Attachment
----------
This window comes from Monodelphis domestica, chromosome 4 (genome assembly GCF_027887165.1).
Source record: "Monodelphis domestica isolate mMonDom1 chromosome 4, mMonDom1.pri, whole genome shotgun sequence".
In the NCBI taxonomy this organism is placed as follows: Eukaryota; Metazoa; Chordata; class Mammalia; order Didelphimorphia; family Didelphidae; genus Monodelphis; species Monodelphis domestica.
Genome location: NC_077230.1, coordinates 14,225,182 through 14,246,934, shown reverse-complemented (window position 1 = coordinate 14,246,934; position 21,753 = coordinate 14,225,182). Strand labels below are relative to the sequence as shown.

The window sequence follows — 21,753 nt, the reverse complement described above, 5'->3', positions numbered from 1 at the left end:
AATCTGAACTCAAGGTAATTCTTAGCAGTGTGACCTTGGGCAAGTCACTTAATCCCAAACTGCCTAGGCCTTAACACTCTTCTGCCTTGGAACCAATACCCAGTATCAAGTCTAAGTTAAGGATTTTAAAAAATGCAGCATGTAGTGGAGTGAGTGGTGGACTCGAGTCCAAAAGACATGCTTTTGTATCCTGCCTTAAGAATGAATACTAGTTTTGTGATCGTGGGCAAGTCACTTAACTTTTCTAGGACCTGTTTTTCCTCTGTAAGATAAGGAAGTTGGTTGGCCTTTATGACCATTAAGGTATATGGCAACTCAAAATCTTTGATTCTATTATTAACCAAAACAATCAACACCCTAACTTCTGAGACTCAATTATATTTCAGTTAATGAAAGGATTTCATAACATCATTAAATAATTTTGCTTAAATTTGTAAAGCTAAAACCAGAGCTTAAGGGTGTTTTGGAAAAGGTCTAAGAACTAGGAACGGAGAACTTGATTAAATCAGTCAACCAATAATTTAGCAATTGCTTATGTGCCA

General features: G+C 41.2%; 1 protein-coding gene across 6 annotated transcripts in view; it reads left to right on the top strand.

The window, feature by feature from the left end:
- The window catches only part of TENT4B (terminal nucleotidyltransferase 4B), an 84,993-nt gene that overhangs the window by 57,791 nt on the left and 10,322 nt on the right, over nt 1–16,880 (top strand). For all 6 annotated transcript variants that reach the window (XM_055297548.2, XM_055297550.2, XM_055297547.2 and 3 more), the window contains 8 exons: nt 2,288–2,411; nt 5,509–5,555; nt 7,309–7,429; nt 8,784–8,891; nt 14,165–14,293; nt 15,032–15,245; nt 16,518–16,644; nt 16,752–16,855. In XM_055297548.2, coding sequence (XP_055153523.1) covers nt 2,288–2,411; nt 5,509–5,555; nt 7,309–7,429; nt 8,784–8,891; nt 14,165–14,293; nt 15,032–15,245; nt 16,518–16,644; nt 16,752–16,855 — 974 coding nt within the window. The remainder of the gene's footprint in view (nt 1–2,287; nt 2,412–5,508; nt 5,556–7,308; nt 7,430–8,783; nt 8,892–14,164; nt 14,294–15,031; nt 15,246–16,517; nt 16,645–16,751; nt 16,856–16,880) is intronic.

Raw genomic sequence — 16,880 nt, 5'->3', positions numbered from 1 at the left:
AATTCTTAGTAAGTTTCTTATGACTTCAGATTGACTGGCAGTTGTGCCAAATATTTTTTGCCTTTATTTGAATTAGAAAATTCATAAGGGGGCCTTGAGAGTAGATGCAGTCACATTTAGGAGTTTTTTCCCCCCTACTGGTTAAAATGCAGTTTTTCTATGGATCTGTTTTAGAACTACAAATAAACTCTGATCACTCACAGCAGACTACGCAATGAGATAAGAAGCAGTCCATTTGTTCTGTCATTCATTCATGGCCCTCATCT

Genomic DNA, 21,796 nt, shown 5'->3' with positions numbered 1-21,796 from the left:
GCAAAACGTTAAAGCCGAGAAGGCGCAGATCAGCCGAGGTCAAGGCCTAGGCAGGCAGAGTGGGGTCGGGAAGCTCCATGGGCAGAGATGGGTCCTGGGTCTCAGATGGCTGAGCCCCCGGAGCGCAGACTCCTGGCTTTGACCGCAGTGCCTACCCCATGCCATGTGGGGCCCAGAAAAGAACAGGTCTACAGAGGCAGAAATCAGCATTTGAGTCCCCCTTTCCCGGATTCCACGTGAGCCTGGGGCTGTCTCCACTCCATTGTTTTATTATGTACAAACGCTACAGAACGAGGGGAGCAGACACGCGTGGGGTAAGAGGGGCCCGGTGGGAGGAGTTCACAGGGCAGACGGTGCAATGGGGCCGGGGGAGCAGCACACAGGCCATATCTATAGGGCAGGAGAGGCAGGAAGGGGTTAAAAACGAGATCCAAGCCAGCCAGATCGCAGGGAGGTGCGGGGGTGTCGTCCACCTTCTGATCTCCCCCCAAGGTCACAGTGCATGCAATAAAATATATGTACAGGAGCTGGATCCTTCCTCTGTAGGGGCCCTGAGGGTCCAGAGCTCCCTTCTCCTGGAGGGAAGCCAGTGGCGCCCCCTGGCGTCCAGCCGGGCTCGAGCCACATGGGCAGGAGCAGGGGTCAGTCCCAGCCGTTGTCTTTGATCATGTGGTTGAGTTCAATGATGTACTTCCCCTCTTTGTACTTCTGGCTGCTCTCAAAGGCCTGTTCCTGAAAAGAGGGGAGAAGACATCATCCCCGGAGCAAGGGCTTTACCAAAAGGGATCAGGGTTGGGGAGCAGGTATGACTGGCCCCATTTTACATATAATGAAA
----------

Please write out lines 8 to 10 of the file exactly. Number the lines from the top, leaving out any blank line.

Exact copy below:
The window, feature by feature from the left end:
- The window catches only part of TENT4B (terminal nucleotidyltransferase 4B), an 84,993-nt gene that overhangs the window by 57,791 nt on the left and 10,322 nt on the right, over nt 1–16,880 (top strand). For all 6 annotated transcript variants that reach the window (XM_055297548.2, XM_055297550.2, XM_055297547.2 and 3 more), the window contains 8 exons: nt 2,288–2,411; nt 5,509–5,555; nt 7,309–7,429; nt 8,784–8,891; nt 14,165–14,293; nt 15,032–15,245; nt 16,518–16,644; nt 16,752–16,855. In XM_055297548.2, coding sequence (XP_055153523.1) covers nt 2,288–2,411; nt 5,509–5,555; nt 7,309–7,429; nt 8,784–8,891; nt 14,165–14,293; nt 15,032–15,245; nt 16,518–16,644; nt 16,752–16,855 — 974 coding nt within the window. The remainder of the gene's footprint in view (nt 1–2,287; nt 2,412–5,508; nt 5,556–7,308; nt 7,430–8,783; nt 8,892–14,164; nt 14,294–15,031; nt 15,246–16,517; nt 16,645–16,751; nt 16,856–16,880) is intronic.

Raw genomic sequence — 16,880 nt, 5'->3', positions numbered from 1 at the left: